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Let $S$ be a finite subset of $R^n$. Let $\widehat{x}$ indicate the mean (non-zero) of the points in $S$. Is there an $S$ such that $\widehat{x}$ is orthogonal to all the points in $S$?

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  • $\begingroup$ What does it mean for points to be orthogonal to each other? Do you mean the corresponding vectors? $\endgroup$
    – joriki
    Nov 10, 2012 at 12:23
  • $\begingroup$ @joriki, yes the corresponding vectors. $\endgroup$ Nov 10, 2012 at 12:26

2 Answers 2

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No, there isn't. If $\hat x$ is orthogonal to all vectors in $S$, then it's also orthogonal to itself, and thus zero.

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  • $\begingroup$ I upvoted your answer but accepted martini's answer for its detailed description :-) I hope that is fine. $\endgroup$ Nov 10, 2012 at 12:51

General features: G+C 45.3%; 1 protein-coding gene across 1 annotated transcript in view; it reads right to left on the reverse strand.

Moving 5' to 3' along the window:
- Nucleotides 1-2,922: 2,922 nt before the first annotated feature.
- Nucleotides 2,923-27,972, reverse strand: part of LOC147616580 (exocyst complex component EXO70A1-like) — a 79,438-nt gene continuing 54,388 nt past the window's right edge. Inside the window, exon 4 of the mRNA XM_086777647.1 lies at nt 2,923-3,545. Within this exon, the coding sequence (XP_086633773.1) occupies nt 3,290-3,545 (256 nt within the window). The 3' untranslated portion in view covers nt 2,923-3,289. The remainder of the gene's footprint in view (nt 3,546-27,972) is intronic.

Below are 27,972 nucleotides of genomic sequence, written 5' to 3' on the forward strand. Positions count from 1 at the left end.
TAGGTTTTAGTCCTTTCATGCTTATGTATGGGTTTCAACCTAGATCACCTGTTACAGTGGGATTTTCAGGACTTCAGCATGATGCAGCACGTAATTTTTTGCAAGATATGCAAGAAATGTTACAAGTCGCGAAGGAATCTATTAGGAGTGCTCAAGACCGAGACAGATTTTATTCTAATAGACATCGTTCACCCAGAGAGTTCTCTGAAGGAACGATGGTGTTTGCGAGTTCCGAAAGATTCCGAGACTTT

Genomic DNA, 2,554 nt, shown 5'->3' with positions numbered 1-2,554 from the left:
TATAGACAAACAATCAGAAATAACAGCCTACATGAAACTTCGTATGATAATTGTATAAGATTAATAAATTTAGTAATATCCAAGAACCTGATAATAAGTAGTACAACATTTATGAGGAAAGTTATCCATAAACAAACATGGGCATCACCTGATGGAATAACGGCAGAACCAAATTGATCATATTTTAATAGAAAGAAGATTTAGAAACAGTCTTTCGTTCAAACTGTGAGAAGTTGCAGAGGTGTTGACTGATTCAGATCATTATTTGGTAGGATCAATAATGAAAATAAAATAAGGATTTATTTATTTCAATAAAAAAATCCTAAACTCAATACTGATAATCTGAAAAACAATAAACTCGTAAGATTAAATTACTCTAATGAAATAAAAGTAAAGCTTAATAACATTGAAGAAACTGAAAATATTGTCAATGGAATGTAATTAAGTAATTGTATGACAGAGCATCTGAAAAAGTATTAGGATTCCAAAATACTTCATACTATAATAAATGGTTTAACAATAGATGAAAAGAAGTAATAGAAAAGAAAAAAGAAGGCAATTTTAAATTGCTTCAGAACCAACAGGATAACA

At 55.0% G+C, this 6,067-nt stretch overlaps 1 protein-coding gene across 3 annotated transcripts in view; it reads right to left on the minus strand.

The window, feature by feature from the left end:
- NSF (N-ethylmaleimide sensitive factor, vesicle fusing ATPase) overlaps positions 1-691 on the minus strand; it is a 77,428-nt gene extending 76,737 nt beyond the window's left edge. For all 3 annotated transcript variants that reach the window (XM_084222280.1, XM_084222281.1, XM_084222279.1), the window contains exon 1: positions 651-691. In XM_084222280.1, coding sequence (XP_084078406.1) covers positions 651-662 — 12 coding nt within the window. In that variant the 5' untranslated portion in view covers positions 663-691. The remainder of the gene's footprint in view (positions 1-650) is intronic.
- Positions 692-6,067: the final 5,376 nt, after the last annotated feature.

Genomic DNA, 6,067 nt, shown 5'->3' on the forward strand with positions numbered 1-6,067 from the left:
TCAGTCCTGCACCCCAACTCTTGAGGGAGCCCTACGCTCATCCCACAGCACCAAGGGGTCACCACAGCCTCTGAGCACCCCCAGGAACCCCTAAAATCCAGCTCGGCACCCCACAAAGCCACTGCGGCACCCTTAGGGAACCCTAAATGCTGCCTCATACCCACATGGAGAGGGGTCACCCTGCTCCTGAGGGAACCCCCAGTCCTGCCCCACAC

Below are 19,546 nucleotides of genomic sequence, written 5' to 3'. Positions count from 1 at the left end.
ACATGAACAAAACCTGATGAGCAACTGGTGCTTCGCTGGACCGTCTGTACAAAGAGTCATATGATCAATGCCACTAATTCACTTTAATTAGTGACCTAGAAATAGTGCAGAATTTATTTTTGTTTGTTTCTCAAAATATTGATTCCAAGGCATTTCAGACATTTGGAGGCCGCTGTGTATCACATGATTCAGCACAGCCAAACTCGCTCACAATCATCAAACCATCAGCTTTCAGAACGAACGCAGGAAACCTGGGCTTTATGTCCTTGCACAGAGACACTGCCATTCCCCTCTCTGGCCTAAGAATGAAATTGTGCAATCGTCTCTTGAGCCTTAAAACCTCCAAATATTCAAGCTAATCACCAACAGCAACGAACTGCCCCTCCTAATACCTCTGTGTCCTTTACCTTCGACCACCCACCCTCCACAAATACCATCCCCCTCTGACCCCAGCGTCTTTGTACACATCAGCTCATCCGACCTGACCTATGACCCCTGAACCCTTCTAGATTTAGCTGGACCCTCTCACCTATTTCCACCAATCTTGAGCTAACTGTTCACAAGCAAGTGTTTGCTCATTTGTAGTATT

• $\begingroup$ @Tenali: Sure, whatever was more useful to you :-) $\endgroup$
    – joriki
    Nov 10, 2012 at 12:51
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Let $S \subseteq \mathbb R^n$. We denote by $U := \operatorname{span} S$ the linear hull of $S$. If $y \mathbin \bot S$, then by linearity of the scalar product, $y \mathbin \bot U$. No, if on one hand $\hat x = \frac 1{|S|}\sum_{x\in S} x \in U$, on the other $\hat x \mathbin\bot S$, we have $\hat x \mathbin \bot U$, so $\hat x \mathbin \bot \hat x$. That is $\hat x = 0$.

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